With the end of September fast approaching, students have been back in school for over a month. Although many institutions have made genuine efforts to protect the health and well-being of their faculty and students, the academic year is still young and the future uncertain. Thankfully, there are steps you or your child can take in order to preserve your physical, emotional, and mental health.
Tips for Faculty, staff, & Students
1.) Carry Multiple Face Masks
There is a popular proverb that goes, “It’s better to be over prepared than under prepared.” And with this pandemic going on I don’t think I could say it better. It is far better to have too many face masks than not enough. The last thing you want is to be caught without one. Experts suggest that you own 8-10 masks. Now, that might seem excessive to some, but in reality it equals one mask per day with some left in reserved for ‘in case of emergency’ instances.
2.) Practice Personal Hygiene
It shouldn’t take a pandemic to convince our society of the importance of personal hygiene, but alas that is where we are at. Even if you are not returning to campus for the school year, personal hygiene is incredibly important, especially hand washing. In addition to washing your hands, it is important that you also thoroughly wash your body and clothes after being out in public all day.
3.) Clean Your Room
There are multiple reasons to keep a tidy room, but the main reason in today’s world is to reduce the risk of contamination. It’s essential that you wipe down all your surfaces with disinfectant as often as possible in order to kill the germs that you bring in from the outside. Keeping cleaning products, such as disinfectant wipes/spray, cloth rags, and a small vacuum cleaner/Dustbuster, handy help minimize the risk of your room becoming infected.
4.) Do Your Laundry
Part of personal hygiene is clean clothes. For some students, laundry is a challenging task. They can score a 95 on their business calculus exam, but fail to understand how a washing machine and dryer operate. Maybe the schools should offer more life skill courses. Rabbit trail aside, it is vital that students adorn themselves in fresh attire. Bacteria, viruses, and other harmful germs can easily attach themselves to garments.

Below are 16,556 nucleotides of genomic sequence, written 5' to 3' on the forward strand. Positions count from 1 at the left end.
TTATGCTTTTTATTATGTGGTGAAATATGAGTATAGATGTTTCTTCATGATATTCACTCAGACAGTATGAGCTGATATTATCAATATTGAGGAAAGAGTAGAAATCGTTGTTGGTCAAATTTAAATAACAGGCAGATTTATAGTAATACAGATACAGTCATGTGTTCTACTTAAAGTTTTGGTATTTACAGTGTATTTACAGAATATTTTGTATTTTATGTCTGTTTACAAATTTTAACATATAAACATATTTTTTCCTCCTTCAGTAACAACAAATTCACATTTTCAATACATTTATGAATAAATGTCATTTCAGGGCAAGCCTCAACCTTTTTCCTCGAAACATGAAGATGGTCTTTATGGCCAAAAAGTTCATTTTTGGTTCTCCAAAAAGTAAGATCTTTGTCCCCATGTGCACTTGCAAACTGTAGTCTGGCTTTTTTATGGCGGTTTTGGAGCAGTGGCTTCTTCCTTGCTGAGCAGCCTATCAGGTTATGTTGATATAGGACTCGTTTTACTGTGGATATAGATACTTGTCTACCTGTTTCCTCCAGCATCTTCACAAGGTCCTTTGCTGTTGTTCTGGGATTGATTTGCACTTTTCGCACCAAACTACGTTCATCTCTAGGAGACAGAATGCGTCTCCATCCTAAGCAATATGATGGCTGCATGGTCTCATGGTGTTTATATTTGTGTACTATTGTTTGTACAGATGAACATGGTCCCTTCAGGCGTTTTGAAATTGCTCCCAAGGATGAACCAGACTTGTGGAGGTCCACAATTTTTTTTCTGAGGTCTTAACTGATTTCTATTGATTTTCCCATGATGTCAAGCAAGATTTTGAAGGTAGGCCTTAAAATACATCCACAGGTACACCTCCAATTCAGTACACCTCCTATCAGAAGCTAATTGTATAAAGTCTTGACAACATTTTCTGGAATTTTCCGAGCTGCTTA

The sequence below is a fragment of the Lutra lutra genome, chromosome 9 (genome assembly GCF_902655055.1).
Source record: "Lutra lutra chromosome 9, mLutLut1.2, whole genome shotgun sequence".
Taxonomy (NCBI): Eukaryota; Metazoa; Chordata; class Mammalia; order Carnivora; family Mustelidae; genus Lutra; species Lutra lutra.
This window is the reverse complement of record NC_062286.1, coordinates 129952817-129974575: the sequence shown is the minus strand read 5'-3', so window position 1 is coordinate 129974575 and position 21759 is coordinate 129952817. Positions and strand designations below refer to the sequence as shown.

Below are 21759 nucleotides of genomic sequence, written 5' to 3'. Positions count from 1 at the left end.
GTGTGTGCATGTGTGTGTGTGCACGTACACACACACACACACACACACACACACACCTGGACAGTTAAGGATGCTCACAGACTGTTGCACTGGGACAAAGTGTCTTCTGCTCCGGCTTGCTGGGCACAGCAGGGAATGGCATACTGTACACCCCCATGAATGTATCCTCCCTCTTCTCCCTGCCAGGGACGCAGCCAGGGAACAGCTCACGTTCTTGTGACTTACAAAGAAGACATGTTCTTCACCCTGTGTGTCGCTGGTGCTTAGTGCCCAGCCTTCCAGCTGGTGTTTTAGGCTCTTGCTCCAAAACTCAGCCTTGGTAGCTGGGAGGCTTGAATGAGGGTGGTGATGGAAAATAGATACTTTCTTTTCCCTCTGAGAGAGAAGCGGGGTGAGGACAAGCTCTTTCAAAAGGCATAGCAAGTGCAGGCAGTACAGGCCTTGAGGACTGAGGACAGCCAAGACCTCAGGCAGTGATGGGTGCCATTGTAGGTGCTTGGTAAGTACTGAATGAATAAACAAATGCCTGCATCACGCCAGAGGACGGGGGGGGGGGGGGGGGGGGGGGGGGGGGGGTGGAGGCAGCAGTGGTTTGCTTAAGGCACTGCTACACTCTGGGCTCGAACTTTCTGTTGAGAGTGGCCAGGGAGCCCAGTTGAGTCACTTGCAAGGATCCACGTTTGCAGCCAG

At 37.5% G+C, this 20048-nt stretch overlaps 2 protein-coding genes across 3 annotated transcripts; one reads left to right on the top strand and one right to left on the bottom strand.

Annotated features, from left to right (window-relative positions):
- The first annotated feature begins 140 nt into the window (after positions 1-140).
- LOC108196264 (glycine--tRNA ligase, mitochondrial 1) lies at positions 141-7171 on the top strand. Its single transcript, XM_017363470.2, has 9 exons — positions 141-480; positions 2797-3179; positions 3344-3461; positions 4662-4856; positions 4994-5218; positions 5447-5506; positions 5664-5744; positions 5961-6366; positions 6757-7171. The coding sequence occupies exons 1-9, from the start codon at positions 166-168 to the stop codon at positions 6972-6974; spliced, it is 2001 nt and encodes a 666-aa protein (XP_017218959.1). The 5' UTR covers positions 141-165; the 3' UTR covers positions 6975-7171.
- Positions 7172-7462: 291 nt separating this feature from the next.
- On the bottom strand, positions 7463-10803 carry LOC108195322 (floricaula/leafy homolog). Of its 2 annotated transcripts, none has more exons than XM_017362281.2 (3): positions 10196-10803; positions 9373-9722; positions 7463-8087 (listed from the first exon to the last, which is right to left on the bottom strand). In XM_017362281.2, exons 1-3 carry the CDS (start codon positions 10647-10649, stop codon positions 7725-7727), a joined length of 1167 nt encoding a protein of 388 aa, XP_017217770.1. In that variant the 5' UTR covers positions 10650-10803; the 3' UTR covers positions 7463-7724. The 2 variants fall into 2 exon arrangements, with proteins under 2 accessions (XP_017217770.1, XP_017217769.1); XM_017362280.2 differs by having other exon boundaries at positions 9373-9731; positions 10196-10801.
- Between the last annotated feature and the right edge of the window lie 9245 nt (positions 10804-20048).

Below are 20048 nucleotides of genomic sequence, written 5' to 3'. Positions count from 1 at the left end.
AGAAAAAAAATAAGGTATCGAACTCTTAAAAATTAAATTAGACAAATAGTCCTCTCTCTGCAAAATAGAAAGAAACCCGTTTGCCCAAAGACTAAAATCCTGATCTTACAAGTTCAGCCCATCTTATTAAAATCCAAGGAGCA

5.) Write a COVID Contract
Whether you’re a student living in a dorm room, an adult living with roommates, or a family living under the same roof, it’s a good idea to have a coronavirus contract in place. Writing up a contract is a good idea because it keeps you and the other party(s) in check when it comes to doing something the other person is not comfortable with. Furthermore, if anything is broken, you will have a leg to stand on when you confront the person.
6.) Keep Your Own Medical Supplies
If you want to avoid going to the clinic to pay outrageous prices for medical supplies, then go to your local pharmacy and stock up. A better idea is to find natural alternatives if possible. Keeping basic medical supplies on hand can help save you from the hassle of unnecessary interactions and alert you if you’re coming down with sickness.
7.) Create an Emergency Kit
Along with a medical supply kit, having an emergency kit readily available is a wise idea. Items, such as an extra face mask, hand sanitizer, and a small bag of disinfectant wipes can be quite useful in a tight spot.
8.) Bring Your Own Dishes
Whether you’re eating in or eating on the go, it’s a good idea to eat off of your own dishes. This will help minimize your exposure to the virus.
9.) Organize Virtual Hangouts
Most students are excited to go back to school because they are eager to see their friends; however, with COVID-19 the majority of in-person socialization has become a thing of the past. The good news is technology has provides us with creative ways to socialize without putting ourselves and others at risk, such as virtual hangouts. There are many applications that allow people to plan fun virtual activities with those they love most.
10.) Find Alternative Ways to Workout
Some states have allowed gyms to re-open, but that doesn’t mean you should go. There are plenty of free at-home or outdoor workout routines available for you to enjoy. Rather than looking at COVID as a bad thing, look at it as a way to get creative with your fitness regiment.
Health Fitness Revolution
August 17, 2020